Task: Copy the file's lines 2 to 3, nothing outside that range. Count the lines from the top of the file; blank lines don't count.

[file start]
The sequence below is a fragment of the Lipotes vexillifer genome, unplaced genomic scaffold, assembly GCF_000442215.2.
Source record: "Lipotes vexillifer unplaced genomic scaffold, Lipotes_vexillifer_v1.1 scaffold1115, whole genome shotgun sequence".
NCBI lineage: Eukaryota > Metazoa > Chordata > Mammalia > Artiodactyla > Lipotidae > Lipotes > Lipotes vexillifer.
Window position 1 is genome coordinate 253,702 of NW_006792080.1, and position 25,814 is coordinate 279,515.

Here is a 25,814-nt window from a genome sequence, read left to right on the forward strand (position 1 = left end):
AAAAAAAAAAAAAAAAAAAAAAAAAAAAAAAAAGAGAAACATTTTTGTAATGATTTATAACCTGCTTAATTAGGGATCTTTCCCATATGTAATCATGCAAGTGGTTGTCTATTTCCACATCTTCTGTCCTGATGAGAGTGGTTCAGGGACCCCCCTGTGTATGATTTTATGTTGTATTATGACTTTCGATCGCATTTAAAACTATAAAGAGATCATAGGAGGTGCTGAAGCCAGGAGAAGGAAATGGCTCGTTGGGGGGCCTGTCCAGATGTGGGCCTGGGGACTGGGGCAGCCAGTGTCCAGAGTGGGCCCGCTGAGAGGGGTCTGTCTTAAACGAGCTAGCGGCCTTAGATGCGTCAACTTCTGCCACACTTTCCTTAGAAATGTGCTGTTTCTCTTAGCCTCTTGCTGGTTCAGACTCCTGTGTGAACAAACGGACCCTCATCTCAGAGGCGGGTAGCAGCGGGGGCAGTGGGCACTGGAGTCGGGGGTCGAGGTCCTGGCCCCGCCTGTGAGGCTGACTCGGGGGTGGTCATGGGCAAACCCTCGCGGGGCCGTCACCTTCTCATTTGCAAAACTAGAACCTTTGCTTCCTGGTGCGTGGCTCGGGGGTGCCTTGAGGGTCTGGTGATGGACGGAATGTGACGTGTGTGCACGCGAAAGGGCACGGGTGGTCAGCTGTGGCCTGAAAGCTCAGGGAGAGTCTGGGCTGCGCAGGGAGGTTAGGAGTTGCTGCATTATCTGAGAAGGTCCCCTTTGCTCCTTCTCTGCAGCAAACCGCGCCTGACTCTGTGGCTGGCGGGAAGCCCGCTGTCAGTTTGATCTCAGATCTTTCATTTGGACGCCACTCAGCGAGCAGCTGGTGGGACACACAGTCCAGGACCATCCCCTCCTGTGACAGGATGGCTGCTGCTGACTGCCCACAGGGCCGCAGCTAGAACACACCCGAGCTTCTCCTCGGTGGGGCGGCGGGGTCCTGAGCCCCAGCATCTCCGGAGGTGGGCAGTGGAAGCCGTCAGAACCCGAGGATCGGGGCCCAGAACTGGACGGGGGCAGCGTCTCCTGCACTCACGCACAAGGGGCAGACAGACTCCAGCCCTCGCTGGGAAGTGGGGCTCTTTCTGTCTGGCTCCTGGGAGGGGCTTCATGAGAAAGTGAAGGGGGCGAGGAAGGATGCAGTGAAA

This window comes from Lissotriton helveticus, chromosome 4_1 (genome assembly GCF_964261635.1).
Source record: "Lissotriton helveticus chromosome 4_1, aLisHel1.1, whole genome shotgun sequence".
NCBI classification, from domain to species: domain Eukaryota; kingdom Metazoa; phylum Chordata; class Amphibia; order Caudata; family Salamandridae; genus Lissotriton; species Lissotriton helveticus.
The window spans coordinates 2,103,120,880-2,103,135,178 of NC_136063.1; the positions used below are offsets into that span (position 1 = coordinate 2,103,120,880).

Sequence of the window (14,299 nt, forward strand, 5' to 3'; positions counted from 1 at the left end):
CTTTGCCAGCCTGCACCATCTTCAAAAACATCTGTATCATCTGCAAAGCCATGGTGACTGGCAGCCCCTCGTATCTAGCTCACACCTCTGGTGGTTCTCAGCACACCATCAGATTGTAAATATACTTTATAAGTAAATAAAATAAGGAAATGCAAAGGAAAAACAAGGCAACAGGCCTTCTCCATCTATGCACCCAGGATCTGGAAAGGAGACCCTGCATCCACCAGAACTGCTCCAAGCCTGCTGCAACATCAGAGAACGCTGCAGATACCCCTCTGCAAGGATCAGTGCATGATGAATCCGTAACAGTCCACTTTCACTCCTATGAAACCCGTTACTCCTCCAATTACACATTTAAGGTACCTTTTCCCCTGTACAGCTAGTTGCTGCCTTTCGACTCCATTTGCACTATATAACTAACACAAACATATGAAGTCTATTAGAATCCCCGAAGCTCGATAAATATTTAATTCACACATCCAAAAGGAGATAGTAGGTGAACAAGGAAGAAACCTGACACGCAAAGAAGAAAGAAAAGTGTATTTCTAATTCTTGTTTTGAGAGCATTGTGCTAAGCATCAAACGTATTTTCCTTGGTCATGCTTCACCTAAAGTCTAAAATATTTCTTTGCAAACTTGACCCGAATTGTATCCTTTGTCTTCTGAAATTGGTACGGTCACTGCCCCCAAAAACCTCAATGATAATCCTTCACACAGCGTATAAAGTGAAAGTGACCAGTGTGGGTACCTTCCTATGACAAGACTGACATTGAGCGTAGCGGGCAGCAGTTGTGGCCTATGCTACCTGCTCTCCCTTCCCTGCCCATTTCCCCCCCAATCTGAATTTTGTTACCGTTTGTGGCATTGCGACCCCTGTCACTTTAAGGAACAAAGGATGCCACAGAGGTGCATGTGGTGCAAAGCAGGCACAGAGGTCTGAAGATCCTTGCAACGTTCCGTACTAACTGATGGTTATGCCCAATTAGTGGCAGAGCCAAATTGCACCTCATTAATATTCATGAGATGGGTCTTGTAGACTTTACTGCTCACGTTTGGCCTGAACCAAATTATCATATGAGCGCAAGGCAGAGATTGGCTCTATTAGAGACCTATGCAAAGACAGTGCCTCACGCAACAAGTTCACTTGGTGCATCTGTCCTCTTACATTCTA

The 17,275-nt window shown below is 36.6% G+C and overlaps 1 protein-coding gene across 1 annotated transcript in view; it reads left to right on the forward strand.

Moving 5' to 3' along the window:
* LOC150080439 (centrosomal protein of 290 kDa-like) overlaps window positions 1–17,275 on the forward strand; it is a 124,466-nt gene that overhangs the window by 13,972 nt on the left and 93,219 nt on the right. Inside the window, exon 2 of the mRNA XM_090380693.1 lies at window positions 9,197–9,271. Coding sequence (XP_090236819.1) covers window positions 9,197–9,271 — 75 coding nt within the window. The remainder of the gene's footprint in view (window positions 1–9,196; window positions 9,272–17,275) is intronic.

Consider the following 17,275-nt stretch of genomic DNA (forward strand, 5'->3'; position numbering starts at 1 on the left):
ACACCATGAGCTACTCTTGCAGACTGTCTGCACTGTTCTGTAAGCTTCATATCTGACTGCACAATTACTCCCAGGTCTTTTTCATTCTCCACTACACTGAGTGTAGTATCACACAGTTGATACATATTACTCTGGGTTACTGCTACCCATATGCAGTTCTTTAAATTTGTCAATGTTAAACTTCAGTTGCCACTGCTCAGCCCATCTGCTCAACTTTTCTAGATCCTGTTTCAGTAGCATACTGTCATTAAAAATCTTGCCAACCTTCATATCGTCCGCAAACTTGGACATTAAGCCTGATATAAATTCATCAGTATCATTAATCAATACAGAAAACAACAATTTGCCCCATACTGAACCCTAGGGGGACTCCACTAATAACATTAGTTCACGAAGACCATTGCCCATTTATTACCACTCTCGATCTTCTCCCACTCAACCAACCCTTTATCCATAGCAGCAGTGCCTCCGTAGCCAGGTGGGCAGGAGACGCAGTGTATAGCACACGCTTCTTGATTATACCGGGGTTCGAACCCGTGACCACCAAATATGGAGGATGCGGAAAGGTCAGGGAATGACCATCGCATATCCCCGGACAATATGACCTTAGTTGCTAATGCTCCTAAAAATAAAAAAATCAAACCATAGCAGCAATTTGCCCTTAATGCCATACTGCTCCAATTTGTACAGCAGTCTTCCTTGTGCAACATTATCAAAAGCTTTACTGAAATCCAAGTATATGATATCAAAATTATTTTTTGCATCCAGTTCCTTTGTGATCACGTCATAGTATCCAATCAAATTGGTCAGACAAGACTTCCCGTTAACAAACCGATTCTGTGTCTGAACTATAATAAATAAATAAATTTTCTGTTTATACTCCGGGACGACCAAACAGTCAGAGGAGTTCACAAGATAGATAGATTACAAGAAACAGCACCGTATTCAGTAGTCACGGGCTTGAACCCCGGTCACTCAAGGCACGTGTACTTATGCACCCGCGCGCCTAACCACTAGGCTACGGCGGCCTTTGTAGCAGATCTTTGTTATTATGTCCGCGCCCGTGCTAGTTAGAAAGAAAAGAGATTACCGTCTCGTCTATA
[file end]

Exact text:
Source record: "Lipotes vexillifer unplaced genomic scaffold, Lipotes_vexillifer_v1.1 scaffold1115, whole genome shotgun sequence".
NCBI lineage: Eukaryota > Metazoa > Chordata > Mammalia > Artiodactyla > Lipotidae > Lipotes > Lipotes vexillifer.